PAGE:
“Oh cool!” I exclaimed, “A biography on Samuel Johnson!”
A guy standing nearby stopped what he was doing and stared at me. “You aren’t kidding, are you?” he asked after a moment of disbelief.
“Samuel Johnson was THE foremost thinker of the 18th century in England, not to mention the fact that he compiled the first English dictionary,” I explained.
“That must be why you’re so great in Greek,” he added. I could tell he was a religion student. They kind of have this aura around them. Plus, he was hanging around the religion offices. Evidently, my fame has spread throughout the department.
“If there was one person I’d want to go back in time to meet, it would be Jesus and then Samuel Johnson.”
“That’s two people,” he pointed out.
“So math’s not her strong suit,” came another guy to my defense.
“There are three types of students,” I told them. “Those that can count and those who can’t.”
We did our last performance of Snow White and the Seven Dwarfs yesterday at the mall. It didn’t go too badly. The set was a lot smaller than we were accustomed to, and we didn’t get to practice beforehand, so blocking was a little rough. Add to that squealing microphones, pots falling off of the cupboard, forgotten lines, our sound engineer missing both music cues, and Santa coming on stage in the middle of “The Night Before Christmas” instead of the end and we weren’t real pleased with the result. But the Mall People seemed to be, and that’s what mattered. After the first performance at noon, we had until 3:00 to get lunch and wait around. I tore off my beard and nose, but I only had one pair of eyebrows, so I left those on. We walked around the mall like that, still wearing our makeup. People would look at us and tell their children not to stare.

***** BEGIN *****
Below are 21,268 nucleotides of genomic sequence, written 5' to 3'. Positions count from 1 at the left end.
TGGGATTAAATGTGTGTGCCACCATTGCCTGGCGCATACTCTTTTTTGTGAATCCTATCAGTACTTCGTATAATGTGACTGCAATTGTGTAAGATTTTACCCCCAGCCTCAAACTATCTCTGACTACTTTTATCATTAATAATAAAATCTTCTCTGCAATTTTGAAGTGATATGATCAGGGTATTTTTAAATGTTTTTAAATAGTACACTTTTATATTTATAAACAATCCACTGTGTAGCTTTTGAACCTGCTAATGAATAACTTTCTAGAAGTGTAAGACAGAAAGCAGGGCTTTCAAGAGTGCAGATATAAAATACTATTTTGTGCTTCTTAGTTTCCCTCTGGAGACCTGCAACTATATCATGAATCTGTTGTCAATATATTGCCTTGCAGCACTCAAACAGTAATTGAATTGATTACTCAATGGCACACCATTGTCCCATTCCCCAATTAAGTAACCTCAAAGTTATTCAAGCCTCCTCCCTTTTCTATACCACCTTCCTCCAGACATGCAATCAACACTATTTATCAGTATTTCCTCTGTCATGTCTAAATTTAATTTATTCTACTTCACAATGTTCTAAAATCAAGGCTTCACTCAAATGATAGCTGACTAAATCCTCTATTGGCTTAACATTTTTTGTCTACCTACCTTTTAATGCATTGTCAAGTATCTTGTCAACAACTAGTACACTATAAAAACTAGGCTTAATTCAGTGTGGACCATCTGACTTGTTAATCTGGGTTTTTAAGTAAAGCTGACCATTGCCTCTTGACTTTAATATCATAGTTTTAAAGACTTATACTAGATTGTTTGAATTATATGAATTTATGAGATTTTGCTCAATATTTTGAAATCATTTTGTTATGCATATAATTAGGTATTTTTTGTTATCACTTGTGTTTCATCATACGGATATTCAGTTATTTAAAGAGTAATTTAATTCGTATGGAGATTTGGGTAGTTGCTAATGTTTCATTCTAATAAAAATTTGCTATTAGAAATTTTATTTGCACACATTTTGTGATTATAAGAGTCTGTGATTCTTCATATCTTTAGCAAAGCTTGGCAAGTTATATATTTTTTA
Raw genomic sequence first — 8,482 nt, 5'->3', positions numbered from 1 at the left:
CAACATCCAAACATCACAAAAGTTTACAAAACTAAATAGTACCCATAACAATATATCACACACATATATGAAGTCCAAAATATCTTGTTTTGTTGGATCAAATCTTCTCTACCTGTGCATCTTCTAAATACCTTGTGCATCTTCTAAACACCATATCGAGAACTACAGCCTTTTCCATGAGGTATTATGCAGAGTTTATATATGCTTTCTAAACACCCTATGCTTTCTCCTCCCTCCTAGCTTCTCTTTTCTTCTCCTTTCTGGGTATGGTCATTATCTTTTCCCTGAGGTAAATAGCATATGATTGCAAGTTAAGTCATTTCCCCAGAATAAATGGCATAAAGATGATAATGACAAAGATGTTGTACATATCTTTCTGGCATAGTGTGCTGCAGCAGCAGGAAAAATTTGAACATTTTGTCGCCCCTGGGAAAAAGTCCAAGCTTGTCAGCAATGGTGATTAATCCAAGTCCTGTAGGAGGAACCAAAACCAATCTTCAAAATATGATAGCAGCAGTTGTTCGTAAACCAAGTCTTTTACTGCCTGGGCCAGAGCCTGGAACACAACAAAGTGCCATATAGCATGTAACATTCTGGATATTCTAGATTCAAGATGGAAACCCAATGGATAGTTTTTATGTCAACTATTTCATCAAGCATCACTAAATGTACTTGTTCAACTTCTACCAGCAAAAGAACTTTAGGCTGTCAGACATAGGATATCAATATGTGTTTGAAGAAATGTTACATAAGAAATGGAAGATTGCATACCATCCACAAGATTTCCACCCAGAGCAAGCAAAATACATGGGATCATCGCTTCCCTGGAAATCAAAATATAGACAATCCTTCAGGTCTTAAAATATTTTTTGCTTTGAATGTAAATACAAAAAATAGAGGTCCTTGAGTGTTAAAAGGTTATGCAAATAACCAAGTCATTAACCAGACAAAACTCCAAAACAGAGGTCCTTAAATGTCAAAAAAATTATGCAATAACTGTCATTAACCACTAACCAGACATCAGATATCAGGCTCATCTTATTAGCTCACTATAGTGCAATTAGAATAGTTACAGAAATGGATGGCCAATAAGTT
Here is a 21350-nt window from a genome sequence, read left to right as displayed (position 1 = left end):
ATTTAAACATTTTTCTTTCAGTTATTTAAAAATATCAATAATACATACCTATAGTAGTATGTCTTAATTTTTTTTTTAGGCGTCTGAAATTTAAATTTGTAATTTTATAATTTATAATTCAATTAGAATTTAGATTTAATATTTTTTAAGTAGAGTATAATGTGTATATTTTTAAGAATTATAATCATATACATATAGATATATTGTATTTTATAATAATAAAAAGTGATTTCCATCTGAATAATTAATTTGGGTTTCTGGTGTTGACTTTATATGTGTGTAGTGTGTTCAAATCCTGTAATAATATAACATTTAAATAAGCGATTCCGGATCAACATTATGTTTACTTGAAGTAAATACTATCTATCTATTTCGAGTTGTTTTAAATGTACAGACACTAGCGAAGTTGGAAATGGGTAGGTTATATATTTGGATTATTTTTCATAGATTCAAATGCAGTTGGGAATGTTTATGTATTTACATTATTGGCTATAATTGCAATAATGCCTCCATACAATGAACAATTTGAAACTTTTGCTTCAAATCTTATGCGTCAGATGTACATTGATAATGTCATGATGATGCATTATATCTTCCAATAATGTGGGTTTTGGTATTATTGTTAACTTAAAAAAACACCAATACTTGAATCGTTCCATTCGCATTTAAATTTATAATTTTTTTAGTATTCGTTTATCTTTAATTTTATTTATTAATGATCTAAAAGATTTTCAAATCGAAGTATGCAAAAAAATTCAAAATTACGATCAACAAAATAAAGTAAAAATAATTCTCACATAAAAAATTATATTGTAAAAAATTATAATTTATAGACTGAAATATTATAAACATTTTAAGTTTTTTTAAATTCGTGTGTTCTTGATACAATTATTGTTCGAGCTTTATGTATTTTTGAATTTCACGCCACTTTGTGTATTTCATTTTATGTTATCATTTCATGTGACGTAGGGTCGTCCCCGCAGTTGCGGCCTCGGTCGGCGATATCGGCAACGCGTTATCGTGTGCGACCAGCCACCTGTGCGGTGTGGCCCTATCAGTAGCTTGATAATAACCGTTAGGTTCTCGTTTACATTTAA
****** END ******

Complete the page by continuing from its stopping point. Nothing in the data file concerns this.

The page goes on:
After some of the dwarfs/girls caught sight of their reflections in a mirror at The GAP, we headed back to the empty storefront that served as our dressing room and didn’t emerge again until the next performance. The second one went fairly well. Unfortunately, Sneezy forgot to sneeze at one point and left Grumpy without her cue. My line was next, so after a moment I went ahead and gave it. I got to be the one who looked bad.
Afterward, we went to Melissa Lindquist’s house for supper. She is the daughter of one of the founders of Integrity Music, Ed Lindquist. Their family has eleven children including one that is about a week old. Lynn Lindquist was still in bed, but she told us all about home birth when we came in to see the baby. Melissa and I both homeschooled and entered the University of Mobile together. All of the Lindquist kids homeschool. I was surrounded by them when I first walked in. The thirteen year old twins wanted me to join then in games of poker and ping pong, the little ones were constantly hanging on me, and the middle kids wanted me to come bicycling with them. “You can ride the mountain bike!” There’s nothing like riding at breakneck speed through a forest in pitch darkness with a bunch of crazy boys zig-zagging all around you, asking if you want to play chicken. I loved every minute of it. Especially when they started pumping me for every joke I knew. “Tell another one!”
Well, I just thought I’d write you a letter. I started it back a couple of weeks ago and have been adding to it since then. Although I’d like to, I don’t know if it’ll work out for me to come out during Christmas break. But then I wasn’t expecting to stay an extra long time this summer either…